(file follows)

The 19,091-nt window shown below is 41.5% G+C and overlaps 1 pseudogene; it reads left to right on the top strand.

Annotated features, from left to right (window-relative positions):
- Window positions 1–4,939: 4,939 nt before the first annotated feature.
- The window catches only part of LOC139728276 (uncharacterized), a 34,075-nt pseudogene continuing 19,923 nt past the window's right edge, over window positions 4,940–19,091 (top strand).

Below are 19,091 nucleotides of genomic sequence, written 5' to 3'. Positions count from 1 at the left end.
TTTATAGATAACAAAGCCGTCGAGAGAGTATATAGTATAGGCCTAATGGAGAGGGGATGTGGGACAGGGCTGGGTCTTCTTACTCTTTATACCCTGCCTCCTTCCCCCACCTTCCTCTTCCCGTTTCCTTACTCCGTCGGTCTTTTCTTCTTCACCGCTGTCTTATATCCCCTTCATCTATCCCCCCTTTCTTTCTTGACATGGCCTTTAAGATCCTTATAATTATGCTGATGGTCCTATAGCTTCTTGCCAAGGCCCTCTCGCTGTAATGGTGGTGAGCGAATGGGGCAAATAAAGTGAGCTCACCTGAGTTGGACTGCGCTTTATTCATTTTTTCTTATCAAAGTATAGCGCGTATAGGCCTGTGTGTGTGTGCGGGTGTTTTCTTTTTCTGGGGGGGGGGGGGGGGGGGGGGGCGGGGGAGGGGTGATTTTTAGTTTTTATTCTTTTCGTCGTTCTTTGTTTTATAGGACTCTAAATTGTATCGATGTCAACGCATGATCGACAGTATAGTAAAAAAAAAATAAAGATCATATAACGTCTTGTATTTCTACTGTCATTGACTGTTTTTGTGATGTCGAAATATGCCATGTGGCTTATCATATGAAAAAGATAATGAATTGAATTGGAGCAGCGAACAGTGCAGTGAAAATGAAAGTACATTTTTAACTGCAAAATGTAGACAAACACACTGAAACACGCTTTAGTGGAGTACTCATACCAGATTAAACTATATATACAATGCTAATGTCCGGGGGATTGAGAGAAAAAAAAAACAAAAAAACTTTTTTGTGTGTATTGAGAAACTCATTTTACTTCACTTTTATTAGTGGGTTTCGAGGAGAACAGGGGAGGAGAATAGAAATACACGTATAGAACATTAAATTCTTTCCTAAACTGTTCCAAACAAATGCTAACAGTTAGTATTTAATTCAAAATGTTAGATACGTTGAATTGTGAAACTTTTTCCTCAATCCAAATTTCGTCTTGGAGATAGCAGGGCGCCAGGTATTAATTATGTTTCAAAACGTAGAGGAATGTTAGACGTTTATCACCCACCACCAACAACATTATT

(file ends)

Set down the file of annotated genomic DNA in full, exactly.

The 19,091-nt window shown below is 41.5% G+C and overlaps 1 pseudogene; it reads left to right on the top strand.

Annotated features, from left to right (window-relative positions):
- Window positions 1–4,939: 4,939 nt before the first annotated feature.
- The window catches only part of LOC139728276 (uncharacterized), a 34,075-nt pseudogene continuing 19,923 nt past the window's right edge, over window positions 4,940–19,091 (top strand).

Below are 19,091 nucleotides of genomic sequence, written 5' to 3'. Positions count from 1 at the left end.
TTTATAGATAACAAAGCCGTCGAGAGAGTATATAGTATAGGCCTAATGGAGAGGGGATGTGGGACAGGGCTGGGTCTTCTTACTCTTTATACCCTGCCTCCTTCCCCCACCTTCCTCTTCCCGTTTCCTTACTCCGTCGGTCTTTTCTTCTTCACCGCTGTCTTATATCCCCTTCATCTATCCCCCCTTTCTTTCTTGACATGGCCTTTAAGATCCTTATAATTATGCTGATGGTCCTATAGCTTCTTGCCAAGGCCCTCTCGCTGTAATGGTGGTGAGCGAATGGGGCAAATAAAGTGAGCTCACCTGAGTTGGACTGCGCTTTATTCATTTTTTCTTATCAAAGTATAGCGCGTATAGGCCTGTGTGTGTGTGCGGGTGTTTTCTTTTTCTGGGGGGGGGGGGGGGGGGGGGGGCGGGGGAGGGGTGATTTTTAGTTTTTATTCTTTTCGTCGTTCTTTGTTTTATAGGACTCTAAATTGTATCGATGTCAACGCATGATCGACAGTATAGTAAAAAAAAAATAAAGATCATATAACGTCTTGTATTTCTACTGTCATTGACTGTTTTTGTGATGTCGAAATATGCCATGTGGCTTATCATATGAAAAAGATAATGAATTGAATTGGAGCAGCGAACAGTGCAGTGAAAATGAAAGTACATTTTTAACTGCAAAATGTAGACAAACACACTGAAACACGCTTTAGTGGAGTACTCATACCAGATTAAACTATATATACAATGCTAATGTCCGGGGGATTGAGAGAAAAAAAAAACAAAAAAACTTTTTTGTGTGTATTGAGAAACTCATTTTACTTCACTTTTATTAGTGGGTTTCGAGGAGAACAGGGGAGGAGAATAGAAATACACGTATAGAACATTAAATTCTTTCCTAAACTGTTCCAAACAAATGCTAACAGTTAGTATTTAATTCAAAATGTTAGATACGTTGAATTGTGAAACTTTTTCCTCAATCCAAATTTCGTCTTGGAGATAGCAGGGCGCCAGGTATTAATTATGTTTCAAAACGTAGAGGAATGTTAGACGTTTATCACCCACCACCAACAACATTATT